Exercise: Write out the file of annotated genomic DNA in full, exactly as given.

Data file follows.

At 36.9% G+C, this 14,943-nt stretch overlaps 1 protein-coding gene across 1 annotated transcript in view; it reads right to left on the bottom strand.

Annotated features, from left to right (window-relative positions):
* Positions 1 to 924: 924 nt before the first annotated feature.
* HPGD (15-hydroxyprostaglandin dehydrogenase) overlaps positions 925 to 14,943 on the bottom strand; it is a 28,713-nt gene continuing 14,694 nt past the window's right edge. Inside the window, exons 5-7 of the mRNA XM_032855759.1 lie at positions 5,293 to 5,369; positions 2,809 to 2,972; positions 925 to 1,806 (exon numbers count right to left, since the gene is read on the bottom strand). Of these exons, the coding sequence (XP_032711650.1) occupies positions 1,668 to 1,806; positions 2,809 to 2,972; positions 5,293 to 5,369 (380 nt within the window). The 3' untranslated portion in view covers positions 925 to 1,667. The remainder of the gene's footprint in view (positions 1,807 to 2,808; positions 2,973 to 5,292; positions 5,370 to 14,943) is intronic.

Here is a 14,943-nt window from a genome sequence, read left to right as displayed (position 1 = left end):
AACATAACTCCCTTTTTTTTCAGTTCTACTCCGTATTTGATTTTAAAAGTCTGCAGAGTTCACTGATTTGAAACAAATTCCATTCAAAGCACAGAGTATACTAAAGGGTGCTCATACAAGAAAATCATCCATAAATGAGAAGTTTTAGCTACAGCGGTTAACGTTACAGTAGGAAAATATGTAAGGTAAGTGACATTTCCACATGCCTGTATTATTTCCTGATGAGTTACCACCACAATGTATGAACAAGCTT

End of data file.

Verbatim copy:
At 36.9% G+C, this 14,943-nt stretch overlaps 1 protein-coding gene across 1 annotated transcript in view; it reads right to left on the bottom strand.

Annotated features, from left to right (window-relative positions):
* Positions 1 to 924: 924 nt before the first annotated feature.
* HPGD (15-hydroxyprostaglandin dehydrogenase) overlaps positions 925 to 14,943 on the bottom strand; it is a 28,713-nt gene continuing 14,694 nt past the window's right edge. Inside the window, exons 5-7 of the mRNA XM_032855759.1 lie at positions 5,293 to 5,369; positions 2,809 to 2,972; positions 925 to 1,806 (exon numbers count right to left, since the gene is read on the bottom strand). Of these exons, the coding sequence (XP_032711650.1) occupies positions 1,668 to 1,806; positions 2,809 to 2,972; positions 5,293 to 5,369 (380 nt within the window). The 3' untranslated portion in view covers positions 925 to 1,667. The remainder of the gene's footprint in view (positions 1,807 to 2,808; positions 2,973 to 5,292; positions 5,370 to 14,943) is intronic.

Here is a 14,943-nt window from a genome sequence, read left to right as displayed (position 1 = left end):
AACATAACTCCCTTTTTTTTCAGTTCTACTCCGTATTTGATTTTAAAAGTCTGCAGAGTTCACTGATTTGAAACAAATTCCATTCAAAGCACAGAGTATACTAAAGGGTGCTCATACAAGAAAATCATCCATAAATGAGAAGTTTTAGCTACAGCGGTTAACGTTACAGTAGGAAAATATGTAAGGTAAGTGACATTTCCACATGCCTGTATTATTTCCTGATGAGTTACCACCACAATGTATGAACAAGCTT